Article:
Many of the manufacturing business leaders have no way of predicting how all this will impact their business in the long term. Political risks, corruption, changes to the tariffs, supply chain costs, changing exchange rates, a need for big committed capital for the advance payments for outsourcing partners, long lead times, quality risks, etc. Nobody can accurately forecast the global market behavior and its impact on one single business.

It's like driving in fog down a busy highway with no headlights. At the same time, manufacturing CEOs need to continue developing their strategy and make sound investment decisions.

Automation is Here to Help

One way to reduce the risk of unpredictable global markets, is to bring manufacturing back home. With today’s automated production line solutions, it is becoming a real option to run a successful and profitable manufacturing business without outsourcing it to Asia.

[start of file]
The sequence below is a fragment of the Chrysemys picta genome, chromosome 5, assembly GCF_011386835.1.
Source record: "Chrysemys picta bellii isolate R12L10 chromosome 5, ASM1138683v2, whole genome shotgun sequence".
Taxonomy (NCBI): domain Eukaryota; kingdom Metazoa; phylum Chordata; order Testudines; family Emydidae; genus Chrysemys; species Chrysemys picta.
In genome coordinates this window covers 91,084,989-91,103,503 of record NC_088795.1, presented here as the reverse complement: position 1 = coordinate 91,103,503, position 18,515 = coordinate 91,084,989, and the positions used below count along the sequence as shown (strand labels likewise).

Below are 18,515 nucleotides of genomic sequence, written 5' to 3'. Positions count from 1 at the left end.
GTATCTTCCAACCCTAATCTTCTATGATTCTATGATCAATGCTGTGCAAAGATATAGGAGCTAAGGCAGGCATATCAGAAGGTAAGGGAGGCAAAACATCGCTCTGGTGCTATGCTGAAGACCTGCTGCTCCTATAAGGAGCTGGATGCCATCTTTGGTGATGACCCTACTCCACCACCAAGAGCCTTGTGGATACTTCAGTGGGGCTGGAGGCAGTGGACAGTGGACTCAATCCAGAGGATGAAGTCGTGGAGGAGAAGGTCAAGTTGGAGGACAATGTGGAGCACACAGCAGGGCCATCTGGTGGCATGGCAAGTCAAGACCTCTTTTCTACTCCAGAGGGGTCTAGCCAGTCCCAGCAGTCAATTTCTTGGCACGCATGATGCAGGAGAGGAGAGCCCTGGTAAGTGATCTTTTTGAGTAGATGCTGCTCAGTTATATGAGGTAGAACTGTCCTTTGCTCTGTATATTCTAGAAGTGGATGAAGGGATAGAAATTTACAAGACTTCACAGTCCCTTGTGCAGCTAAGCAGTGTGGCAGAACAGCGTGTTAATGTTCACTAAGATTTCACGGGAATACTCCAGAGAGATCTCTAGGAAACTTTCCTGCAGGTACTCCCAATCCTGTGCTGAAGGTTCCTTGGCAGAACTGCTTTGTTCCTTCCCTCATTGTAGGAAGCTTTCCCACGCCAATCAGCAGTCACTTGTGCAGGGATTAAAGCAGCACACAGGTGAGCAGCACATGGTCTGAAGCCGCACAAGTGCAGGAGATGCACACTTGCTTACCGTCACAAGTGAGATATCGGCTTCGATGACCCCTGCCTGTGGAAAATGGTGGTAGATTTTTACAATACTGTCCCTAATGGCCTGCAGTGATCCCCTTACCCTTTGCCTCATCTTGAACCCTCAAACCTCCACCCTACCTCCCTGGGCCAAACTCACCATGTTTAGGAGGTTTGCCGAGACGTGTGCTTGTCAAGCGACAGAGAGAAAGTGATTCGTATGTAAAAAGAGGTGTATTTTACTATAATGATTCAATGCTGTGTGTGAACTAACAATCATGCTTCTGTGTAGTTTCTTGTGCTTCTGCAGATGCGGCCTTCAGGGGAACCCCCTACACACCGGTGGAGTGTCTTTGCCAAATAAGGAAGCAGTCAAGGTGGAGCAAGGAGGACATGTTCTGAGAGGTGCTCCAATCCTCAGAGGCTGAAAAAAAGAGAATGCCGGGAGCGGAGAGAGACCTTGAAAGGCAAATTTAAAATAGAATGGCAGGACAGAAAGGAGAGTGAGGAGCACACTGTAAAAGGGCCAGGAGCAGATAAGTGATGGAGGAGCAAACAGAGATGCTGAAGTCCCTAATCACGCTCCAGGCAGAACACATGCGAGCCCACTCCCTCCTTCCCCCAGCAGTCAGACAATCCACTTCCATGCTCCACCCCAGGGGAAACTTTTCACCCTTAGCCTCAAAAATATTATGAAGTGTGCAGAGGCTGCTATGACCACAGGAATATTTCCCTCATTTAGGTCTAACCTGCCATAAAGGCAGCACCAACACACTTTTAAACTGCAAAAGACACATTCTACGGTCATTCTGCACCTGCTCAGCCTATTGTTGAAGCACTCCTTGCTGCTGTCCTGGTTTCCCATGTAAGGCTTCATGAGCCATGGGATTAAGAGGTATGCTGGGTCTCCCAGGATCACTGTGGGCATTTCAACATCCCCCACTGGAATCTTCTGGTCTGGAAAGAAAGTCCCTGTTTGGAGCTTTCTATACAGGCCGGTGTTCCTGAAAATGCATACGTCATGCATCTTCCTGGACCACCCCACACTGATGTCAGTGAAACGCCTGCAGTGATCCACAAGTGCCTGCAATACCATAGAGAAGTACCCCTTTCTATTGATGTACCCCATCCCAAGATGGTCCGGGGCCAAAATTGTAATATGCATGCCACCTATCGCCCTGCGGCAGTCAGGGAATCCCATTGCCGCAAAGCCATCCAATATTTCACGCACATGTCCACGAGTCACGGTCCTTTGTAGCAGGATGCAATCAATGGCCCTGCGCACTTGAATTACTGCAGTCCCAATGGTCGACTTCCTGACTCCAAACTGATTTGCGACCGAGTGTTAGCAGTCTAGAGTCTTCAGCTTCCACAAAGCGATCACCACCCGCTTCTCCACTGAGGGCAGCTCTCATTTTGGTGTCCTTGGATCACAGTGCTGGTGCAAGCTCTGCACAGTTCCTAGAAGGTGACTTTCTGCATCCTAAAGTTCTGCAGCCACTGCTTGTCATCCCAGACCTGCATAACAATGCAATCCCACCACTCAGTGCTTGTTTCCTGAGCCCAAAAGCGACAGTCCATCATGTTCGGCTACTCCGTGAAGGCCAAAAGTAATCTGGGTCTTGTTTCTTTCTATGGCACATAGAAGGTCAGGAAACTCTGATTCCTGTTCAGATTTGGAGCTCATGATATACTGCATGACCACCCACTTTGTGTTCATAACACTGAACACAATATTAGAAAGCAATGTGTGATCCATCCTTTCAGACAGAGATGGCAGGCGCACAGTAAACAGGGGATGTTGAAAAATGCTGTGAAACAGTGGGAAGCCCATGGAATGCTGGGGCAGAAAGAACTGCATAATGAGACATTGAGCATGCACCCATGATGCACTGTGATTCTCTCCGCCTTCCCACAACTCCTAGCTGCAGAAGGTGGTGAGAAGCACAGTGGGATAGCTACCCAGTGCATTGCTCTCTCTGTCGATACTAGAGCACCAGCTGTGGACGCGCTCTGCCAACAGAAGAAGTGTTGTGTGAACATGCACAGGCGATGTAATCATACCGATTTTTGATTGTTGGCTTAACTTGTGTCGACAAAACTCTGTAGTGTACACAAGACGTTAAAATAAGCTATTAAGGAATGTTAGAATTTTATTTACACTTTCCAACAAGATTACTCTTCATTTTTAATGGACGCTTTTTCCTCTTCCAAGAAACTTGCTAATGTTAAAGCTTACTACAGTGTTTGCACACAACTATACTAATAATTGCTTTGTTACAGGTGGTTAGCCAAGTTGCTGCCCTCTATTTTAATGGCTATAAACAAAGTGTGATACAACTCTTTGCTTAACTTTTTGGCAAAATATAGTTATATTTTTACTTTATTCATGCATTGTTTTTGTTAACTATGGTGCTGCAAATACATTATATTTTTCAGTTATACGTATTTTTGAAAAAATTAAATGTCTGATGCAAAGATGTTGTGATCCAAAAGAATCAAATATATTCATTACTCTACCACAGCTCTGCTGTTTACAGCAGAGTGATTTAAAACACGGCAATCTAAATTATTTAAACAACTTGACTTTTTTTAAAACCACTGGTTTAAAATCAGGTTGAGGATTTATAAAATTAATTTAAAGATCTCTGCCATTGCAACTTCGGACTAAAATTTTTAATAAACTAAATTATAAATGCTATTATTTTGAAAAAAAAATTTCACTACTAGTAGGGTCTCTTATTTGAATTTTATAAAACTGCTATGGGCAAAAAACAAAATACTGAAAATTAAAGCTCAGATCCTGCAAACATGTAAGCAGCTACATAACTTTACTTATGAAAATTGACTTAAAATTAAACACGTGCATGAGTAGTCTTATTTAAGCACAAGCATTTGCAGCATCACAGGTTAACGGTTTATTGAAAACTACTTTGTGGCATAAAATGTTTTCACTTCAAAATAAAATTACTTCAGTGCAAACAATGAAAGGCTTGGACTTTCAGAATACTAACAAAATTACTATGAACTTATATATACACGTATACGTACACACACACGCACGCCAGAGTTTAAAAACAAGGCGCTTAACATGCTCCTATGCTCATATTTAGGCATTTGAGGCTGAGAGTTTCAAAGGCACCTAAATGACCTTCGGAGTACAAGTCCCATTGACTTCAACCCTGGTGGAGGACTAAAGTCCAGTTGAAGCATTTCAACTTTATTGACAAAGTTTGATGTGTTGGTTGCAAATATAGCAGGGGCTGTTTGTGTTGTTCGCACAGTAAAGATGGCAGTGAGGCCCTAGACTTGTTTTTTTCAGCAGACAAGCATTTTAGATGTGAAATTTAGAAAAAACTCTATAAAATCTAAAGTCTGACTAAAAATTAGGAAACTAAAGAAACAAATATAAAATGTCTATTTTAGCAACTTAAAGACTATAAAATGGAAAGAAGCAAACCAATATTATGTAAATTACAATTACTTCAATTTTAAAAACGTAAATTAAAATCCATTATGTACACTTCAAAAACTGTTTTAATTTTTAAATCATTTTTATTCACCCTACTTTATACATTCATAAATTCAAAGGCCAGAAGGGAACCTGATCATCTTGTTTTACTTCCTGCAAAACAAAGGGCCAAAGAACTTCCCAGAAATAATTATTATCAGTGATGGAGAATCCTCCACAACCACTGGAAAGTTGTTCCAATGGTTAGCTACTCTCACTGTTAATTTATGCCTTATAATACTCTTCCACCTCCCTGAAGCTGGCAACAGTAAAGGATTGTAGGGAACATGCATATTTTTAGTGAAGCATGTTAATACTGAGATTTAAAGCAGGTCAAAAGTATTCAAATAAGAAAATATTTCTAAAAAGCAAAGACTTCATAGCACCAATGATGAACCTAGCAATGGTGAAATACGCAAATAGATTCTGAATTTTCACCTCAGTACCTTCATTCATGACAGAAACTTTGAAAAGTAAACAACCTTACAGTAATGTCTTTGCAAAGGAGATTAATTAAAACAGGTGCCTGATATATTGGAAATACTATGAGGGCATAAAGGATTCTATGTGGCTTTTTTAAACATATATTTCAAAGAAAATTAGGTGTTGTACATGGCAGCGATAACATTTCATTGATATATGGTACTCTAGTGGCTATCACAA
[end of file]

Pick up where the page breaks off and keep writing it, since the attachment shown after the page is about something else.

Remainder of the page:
EID Tech, a manufacturing automation company, has spent the last four years in developing the entirely new concept called Ant Plant™ Microfactory. It is an example of the new trend, where the local manufacturing operations are made profitable again, thanks to a new reasonably priced automation and robotic production solutions.

The microfactory concept has the potential to change the way the LED lighting industry is manufacturing its products. The field-data from the first LED Lighting microfactory owners demonstrate that it can reduce the local manufacturing cost to a competitive level vs. Asian imports. It also makes manufacturing more flexible, with faster lead times and rapid small batch product runs. By using fully automated manufacturing with automated burn-in and testing, the microfactory also substantially increases the quality of the LED lighting products, as all the products are 100% tested and human errors are eliminated.